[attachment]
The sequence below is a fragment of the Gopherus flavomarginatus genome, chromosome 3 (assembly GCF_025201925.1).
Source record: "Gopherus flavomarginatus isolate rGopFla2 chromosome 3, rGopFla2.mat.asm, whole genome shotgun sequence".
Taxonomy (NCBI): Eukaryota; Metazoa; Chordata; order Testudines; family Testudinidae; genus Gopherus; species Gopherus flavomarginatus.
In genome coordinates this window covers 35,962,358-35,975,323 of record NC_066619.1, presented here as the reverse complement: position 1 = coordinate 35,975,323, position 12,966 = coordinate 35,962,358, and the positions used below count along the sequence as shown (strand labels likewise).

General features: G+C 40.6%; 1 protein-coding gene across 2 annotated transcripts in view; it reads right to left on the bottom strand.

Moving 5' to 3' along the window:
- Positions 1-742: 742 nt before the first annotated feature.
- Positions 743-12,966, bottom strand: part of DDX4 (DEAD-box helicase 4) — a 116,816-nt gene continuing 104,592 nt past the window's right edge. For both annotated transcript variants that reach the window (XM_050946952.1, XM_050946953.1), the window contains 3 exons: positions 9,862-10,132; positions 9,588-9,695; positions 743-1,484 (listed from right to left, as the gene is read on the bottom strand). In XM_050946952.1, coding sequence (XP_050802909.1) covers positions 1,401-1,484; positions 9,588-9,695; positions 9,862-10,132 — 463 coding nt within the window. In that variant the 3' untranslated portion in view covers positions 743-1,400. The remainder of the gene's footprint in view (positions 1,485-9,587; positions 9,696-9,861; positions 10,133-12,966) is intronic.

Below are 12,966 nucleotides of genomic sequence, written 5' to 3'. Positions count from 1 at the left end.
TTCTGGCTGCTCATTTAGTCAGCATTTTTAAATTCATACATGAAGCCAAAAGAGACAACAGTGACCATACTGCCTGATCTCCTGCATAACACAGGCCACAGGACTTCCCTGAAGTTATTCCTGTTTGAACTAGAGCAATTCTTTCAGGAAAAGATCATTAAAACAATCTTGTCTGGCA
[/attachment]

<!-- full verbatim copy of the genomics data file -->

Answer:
The sequence below is a fragment of the Gopherus flavomarginatus genome, chromosome 3 (assembly GCF_025201925.1).
Source record: "Gopherus flavomarginatus isolate rGopFla2 chromosome 3, rGopFla2.mat.asm, whole genome shotgun sequence".
Taxonomy (NCBI): Eukaryota; Metazoa; Chordata; order Testudines; family Testudinidae; genus Gopherus; species Gopherus flavomarginatus.
In genome coordinates this window covers 35,962,358-35,975,323 of record NC_066619.1, presented here as the reverse complement: position 1 = coordinate 35,975,323, position 12,966 = coordinate 35,962,358, and the positions used below count along the sequence as shown (strand labels likewise).

General features: G+C 40.6%; 1 protein-coding gene across 2 annotated transcripts in view; it reads right to left on the bottom strand.

Moving 5' to 3' along the window:
- Positions 1-742: 742 nt before the first annotated feature.
- Positions 743-12,966, bottom strand: part of DDX4 (DEAD-box helicase 4) — a 116,816-nt gene continuing 104,592 nt past the window's right edge. For both annotated transcript variants that reach the window (XM_050946952.1, XM_050946953.1), the window contains 3 exons: positions 9,862-10,132; positions 9,588-9,695; positions 743-1,484 (listed from right to left, as the gene is read on the bottom strand). In XM_050946952.1, coding sequence (XP_050802909.1) covers positions 1,401-1,484; positions 9,588-9,695; positions 9,862-10,132 — 463 coding nt within the window. In that variant the 3' untranslated portion in view covers positions 743-1,400. The remainder of the gene's footprint in view (positions 1,485-9,587; positions 9,696-9,861; positions 10,133-12,966) is intronic.

Below are 12,966 nucleotides of genomic sequence, written 5' to 3'. Positions count from 1 at the left end.
TTCTGGCTGCTCATTTAGTCAGCATTTTTAAATTCATACATGAAGCCAAAAGAGACAACAGTGACCATACTGCCTGATCTCCTGCATAACACAGGCCACAGGACTTCCCTGAAGTTATTCCTGTTTGAACTAGAGCAATTCTTTCAGGAAAAGATCATTAAAACAATCTTGTCTGGCA